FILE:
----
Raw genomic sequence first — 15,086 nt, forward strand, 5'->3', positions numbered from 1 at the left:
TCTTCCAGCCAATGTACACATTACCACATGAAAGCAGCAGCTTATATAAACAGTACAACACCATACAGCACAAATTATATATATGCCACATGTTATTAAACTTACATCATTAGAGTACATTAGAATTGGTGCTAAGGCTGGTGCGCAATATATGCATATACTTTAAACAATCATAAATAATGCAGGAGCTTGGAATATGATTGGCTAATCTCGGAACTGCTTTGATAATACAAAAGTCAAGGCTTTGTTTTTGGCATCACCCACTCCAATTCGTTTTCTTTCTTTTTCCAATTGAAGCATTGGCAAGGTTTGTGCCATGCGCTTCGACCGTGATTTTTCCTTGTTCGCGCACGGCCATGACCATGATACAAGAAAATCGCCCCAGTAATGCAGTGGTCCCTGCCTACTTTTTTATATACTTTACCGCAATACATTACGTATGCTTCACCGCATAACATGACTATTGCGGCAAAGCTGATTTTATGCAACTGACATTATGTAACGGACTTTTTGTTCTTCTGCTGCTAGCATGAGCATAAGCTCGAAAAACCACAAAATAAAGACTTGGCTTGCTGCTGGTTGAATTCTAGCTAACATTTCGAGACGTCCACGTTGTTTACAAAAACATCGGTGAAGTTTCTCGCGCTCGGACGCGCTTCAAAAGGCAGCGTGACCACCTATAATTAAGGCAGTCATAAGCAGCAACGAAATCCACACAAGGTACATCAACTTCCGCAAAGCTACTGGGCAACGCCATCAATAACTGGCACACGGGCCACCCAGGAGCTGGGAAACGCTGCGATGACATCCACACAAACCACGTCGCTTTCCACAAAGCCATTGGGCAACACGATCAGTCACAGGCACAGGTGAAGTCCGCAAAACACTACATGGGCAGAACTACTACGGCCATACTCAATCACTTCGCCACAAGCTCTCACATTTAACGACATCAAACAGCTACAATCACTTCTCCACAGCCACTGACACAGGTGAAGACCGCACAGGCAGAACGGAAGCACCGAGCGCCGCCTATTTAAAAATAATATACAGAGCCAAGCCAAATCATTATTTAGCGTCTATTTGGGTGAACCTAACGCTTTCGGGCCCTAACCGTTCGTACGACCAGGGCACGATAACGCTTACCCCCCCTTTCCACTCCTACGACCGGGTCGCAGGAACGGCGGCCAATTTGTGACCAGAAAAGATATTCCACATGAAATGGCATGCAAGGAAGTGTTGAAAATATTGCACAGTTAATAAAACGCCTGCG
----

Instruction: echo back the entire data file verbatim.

Raw genomic sequence first — 15,086 nt, forward strand, 5'->3', positions numbered from 1 at the left:
TCTTCCAGCCAATGTACACATTACCACATGAAAGCAGCAGCTTATATAAACAGTACAACACCATACAGCACAAATTATATATATGCCACATGTTATTAAACTTACATCATTAGAGTACATTAGAATTGGTGCTAAGGCTGGTGCGCAATATATGCATATACTTTAAACAATCATAAATAATGCAGGAGCTTGGAATATGATTGGCTAATCTCGGAACTGCTTTGATAATACAAAAGTCAAGGCTTTGTTTTTGGCATCACCCACTCCAATTCGTTTTCTTTCTTTTTCCAATTGAAGCATTGGCAAGGTTTGTGCCATGCGCTTCGACCGTGATTTTTCCTTGTTCGCGCACGGCCATGACCATGATACAAGAAAATCGCCCCAGTAATGCAGTGGTCCCTGCCTACTTTTTTATATACTTTACCGCAATACATTACGTATGCTTCACCGCATAACATGACTATTGCGGCAAAGCTGATTTTATGCAACTGACATTATGTAACGGACTTTTTGTTCTTCTGCTGCTAGCATGAGCATAAGCTCGAAAAACCACAAAATAAAGACTTGGCTTGCTGCTGGTTGAATTCTAGCTAACATTTCGAGACGTCCACGTTGTTTACAAAAACATCGGTGAAGTTTCTCGCGCTCGGACGCGCTTCAAAAGGCAGCGTGACCACCTATAATTAAGGCAGTCATAAGCAGCAACGAAATCCACACAAGGTACATCAACTTCCGCAAAGCTACTGGGCAACGCCATCAATAACTGGCACACGGGCCACCCAGGAGCTGGGAAACGCTGCGATGACATCCACACAAACCACGTCGCTTTCCACAAAGCCATTGGGCAACACGATCAGTCACAGGCACAGGTGAAGTCCGCAAAACACTACATGGGCAGAACTACTACGGCCATACTCAATCACTTCGCCACAAGCTCTCACATTTAACGACATCAAACAGCTACAATCACTTCTCCACAGCCACTGACACAGGTGAAGACCGCACAGGCAGAACGGAAGCACCGAGCGCCGCCTATTTAAAAATAATATACAGAGCCAAGCCAAATCATTATTTAGCGTCTATTTGGGTGAACCTAACGCTTTCGGGCCCTAACCGTTCGTACGACCAGGGCACGATAACGCTTACCCCCCCTTTCCACTCCTACGACCGGGTCGCAGGAACGGCGGCCAATTTGTGACCAGAAAAGATATTCCACATGAAATGGCATGCAAGGAAGTGTTGAAAATATTGCACAGTTAATAAAACGCCTGCG